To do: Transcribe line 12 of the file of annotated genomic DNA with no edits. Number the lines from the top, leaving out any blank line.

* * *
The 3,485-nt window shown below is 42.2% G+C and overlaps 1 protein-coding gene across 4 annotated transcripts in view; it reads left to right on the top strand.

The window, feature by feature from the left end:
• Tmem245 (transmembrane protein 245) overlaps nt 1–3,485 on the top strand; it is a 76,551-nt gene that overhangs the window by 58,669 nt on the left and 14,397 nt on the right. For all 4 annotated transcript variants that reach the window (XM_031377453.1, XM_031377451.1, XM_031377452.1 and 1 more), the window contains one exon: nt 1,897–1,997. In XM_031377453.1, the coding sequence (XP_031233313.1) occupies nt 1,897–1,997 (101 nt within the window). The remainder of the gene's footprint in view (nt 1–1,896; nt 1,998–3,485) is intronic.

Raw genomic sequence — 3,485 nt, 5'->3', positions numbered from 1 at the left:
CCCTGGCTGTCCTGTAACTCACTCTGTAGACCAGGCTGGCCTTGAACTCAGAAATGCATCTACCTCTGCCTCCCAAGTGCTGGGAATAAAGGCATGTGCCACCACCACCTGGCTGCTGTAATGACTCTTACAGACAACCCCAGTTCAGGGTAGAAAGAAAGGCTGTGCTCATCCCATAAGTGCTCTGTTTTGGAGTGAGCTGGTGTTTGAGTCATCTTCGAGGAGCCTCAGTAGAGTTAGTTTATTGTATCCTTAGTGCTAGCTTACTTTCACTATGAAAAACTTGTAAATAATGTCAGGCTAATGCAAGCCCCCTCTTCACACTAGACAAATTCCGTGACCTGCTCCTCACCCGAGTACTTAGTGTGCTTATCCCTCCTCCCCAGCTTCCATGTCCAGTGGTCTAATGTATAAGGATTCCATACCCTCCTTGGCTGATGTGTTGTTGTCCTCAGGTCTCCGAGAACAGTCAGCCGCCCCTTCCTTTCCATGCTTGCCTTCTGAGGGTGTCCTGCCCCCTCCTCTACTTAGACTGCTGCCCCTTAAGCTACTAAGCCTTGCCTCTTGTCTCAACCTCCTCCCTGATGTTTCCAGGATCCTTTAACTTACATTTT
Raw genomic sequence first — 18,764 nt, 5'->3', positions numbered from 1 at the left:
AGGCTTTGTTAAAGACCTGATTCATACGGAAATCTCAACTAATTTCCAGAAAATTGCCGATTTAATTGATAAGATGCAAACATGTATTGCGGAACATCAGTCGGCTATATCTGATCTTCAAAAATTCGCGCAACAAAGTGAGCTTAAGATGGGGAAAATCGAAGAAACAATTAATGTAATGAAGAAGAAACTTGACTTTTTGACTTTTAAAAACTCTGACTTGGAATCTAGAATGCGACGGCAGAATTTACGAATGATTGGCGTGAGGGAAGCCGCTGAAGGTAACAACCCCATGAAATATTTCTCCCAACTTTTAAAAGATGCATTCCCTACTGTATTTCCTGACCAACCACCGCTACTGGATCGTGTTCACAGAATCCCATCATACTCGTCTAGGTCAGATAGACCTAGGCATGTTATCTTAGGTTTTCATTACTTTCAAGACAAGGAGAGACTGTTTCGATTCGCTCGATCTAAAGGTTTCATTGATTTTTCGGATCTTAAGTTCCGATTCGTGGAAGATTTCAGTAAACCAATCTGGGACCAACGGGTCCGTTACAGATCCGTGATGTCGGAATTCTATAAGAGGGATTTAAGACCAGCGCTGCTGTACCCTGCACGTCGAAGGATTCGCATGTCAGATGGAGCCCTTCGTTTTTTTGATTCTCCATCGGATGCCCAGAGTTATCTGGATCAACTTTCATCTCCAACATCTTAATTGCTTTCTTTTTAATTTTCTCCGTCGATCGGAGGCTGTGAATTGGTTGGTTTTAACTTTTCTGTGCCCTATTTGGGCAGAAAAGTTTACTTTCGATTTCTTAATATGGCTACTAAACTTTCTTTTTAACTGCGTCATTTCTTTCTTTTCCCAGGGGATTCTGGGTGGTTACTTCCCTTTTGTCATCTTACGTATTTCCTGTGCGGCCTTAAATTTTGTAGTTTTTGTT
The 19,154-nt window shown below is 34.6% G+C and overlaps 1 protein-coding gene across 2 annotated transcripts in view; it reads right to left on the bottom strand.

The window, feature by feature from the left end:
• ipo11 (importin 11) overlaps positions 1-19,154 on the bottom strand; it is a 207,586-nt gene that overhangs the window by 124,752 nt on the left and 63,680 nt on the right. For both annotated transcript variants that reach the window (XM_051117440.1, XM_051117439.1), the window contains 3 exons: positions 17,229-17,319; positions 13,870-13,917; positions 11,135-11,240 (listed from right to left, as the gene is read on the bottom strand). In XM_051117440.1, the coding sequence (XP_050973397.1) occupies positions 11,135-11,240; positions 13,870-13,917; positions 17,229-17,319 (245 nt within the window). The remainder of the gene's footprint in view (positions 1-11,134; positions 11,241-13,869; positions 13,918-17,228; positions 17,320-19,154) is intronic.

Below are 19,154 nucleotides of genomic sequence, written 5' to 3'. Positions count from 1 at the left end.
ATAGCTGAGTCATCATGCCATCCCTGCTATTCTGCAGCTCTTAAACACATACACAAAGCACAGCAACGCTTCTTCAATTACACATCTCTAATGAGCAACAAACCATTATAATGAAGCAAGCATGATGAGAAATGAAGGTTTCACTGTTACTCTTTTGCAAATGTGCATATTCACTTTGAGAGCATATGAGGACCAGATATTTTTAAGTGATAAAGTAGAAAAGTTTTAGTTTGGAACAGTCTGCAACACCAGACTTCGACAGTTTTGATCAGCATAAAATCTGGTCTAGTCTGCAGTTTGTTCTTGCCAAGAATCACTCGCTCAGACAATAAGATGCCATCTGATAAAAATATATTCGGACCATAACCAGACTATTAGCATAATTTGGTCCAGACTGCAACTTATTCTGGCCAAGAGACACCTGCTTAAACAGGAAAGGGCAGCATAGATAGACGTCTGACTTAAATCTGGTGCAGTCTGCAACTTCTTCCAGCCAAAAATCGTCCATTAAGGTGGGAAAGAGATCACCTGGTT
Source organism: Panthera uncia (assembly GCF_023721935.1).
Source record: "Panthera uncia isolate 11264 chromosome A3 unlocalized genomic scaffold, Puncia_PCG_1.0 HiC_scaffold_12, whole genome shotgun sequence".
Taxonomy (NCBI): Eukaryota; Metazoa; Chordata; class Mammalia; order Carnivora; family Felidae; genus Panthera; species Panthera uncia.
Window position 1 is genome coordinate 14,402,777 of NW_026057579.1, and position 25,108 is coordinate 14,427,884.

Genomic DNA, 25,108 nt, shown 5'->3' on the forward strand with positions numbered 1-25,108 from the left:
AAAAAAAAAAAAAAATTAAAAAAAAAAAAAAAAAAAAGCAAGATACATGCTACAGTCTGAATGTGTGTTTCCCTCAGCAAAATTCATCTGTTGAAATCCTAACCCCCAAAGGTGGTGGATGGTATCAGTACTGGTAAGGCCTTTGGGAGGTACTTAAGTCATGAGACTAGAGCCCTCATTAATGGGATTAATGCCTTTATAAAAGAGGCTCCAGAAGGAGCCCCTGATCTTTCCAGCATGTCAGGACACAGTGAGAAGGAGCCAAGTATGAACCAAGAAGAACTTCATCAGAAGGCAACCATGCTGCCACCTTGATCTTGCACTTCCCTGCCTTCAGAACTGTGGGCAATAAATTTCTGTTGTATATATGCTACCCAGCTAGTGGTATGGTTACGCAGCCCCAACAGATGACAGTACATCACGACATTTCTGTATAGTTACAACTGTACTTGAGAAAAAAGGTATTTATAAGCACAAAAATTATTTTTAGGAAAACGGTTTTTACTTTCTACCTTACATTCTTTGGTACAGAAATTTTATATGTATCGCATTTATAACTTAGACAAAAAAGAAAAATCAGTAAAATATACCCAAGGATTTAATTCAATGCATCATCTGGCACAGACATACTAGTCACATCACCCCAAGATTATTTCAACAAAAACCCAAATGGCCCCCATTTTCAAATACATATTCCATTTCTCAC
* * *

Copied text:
ATAGCTGAGTCATCATGCCATCCCTGCTATTCTGCAGCTCTTAAACACATACACAAAGCACAGCAACGCTTCTTCAATTACACATCTCTAATGAGCAACAAACCATTATAATGAAGCAAGCATGATGAGAAATGAAGGTTTCACTGTTACTCTTTTGCAAATGTGCATATTCACTTTGAGAGCATATGAGGACCAGATATTTTTAAGTGATAAAGTAGAAAAGTTTTAGTTTGGAACAGTCTGCAACACCAGACTTCGACAGTTTTGATCAGCATAAAATCTGGTCTAGTCTGCAGTTTGTTCTTGCCAAGAATCACTCGCTCAGACAATAAGATGCCATCTGATAAAAATATATTCGGACCATAACCAGACTATTAGCATAATTTGGTCCAGACTGCAACTTATTCTGGCCAAGAGACACCTGCTTAAACAGGAAAGGGCAGCATAGATAGACGTCTGACTTAAATCTGGTGCAGTCTGCAACTTCTTCCAGCCAAAAATCGTCCATTAAGGTGGGAAAGAGATCACCTGGTT